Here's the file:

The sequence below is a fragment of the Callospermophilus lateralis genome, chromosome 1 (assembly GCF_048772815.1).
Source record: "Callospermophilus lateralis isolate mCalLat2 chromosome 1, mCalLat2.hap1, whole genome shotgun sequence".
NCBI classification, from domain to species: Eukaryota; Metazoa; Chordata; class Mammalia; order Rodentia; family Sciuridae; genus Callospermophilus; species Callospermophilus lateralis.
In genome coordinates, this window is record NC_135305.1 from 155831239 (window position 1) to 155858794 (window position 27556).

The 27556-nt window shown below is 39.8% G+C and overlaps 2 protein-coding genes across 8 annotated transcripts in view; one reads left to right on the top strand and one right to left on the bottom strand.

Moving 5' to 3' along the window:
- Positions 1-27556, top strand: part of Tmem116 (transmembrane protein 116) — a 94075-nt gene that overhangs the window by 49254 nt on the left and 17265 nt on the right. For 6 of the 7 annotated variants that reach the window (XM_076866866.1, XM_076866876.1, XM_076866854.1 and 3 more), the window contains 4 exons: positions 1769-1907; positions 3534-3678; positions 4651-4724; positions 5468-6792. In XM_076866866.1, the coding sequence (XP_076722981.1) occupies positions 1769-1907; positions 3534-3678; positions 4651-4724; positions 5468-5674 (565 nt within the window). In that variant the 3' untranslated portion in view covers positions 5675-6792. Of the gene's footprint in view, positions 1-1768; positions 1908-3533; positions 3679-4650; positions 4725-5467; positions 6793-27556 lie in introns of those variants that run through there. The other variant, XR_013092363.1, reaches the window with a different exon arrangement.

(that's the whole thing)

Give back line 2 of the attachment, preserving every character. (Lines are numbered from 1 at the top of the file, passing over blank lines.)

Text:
Source record: "Callospermophilus lateralis isolate mCalLat2 chromosome 1, mCalLat2.hap1, whole genome shotgun sequence".